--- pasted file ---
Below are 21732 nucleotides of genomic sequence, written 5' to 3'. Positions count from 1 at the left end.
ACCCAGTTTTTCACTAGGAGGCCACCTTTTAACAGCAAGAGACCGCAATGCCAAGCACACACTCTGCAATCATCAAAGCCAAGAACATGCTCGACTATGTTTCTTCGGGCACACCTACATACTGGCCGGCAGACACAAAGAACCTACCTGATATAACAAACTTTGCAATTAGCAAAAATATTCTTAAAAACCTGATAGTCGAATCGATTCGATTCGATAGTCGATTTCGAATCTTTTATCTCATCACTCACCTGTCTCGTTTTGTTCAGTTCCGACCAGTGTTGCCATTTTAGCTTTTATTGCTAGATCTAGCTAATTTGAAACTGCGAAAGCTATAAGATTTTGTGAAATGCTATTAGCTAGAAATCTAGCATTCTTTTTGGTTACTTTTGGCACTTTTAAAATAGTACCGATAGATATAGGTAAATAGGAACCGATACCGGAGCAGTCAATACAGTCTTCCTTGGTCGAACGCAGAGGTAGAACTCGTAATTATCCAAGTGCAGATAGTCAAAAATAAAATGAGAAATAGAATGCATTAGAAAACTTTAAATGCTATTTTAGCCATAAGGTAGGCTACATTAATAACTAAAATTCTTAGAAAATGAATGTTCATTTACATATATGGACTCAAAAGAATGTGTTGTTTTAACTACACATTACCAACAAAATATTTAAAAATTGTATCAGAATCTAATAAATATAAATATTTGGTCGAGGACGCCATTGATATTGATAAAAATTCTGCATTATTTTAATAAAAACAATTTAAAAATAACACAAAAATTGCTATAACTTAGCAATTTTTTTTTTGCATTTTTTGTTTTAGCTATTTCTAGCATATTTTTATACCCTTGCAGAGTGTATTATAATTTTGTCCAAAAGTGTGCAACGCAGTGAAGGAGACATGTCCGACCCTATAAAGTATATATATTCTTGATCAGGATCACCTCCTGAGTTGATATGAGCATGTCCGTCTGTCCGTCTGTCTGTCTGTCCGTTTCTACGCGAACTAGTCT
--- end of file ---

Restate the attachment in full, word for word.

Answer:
Below are 21732 nucleotides of genomic sequence, written 5' to 3'. Positions count from 1 at the left end.
ACCCAGTTTTTCACTAGGAGGCCACCTTTTAACAGCAAGAGACCGCAATGCCAAGCACACACTCTGCAATCATCAAAGCCAAGAACATGCTCGACTATGTTTCTTCGGGCACACCTACATACTGGCCGGCAGACACAAAGAACCTACCTGATATAACAAACTTTGCAATTAGCAAAAATATTCTTAAAAACCTGATAGTCGAATCGATTCGATTCGATAGTCGATTTCGAATCTTTTATCTCATCACTCACCTGTCTCGTTTTGTTCAGTTCCGACCAGTGTTGCCATTTTAGCTTTTATTGCTAGATCTAGCTAATTTGAAACTGCGAAAGCTATAAGATTTTGTGAAATGCTATTAGCTAGAAATCTAGCATTCTTTTTGGTTACTTTTGGCACTTTTAAAATAGTACCGATAGATATAGGTAAATAGGAACCGATACCGGAGCAGTCAATACAGTCTTCCTTGGTCGAACGCAGAGGTAGAACTCGTAATTATCCAAGTGCAGATAGTCAAAAATAAAATGAGAAATAGAATGCATTAGAAAACTTTAAATGCTATTTTAGCCATAAGGTAGGCTACATTAATAACTAAAATTCTTAGAAAATGAATGTTCATTTACATATATGGACTCAAAAGAATGTGTTGTTTTAACTACACATTACCAACAAAATATTTAAAAATTGTATCAGAATCTAATAAATATAAATATTTGGTCGAGGACGCCATTGATATTGATAAAAATTCTGCATTATTTTAATAAAAACAATTTAAAAATAACACAAAAATTGCTATAACTTAGCAATTTTTTTTTTGCATTTTTTGTTTTAGCTATTTCTAGCATATTTTTATACCCTTGCAGAGTGTATTATAATTTTGTCCAAAAGTGTGCAACGCAGTGAAGGAGACATGTCCGACCCTATAAAGTATATATATTCTTGATCAGGATCACCTCCTGAGTTGATATGAGCATGTCCGTCTGTCCGTCTGTCTGTCTGTCCGTTTCTACGCGAACTAGTCT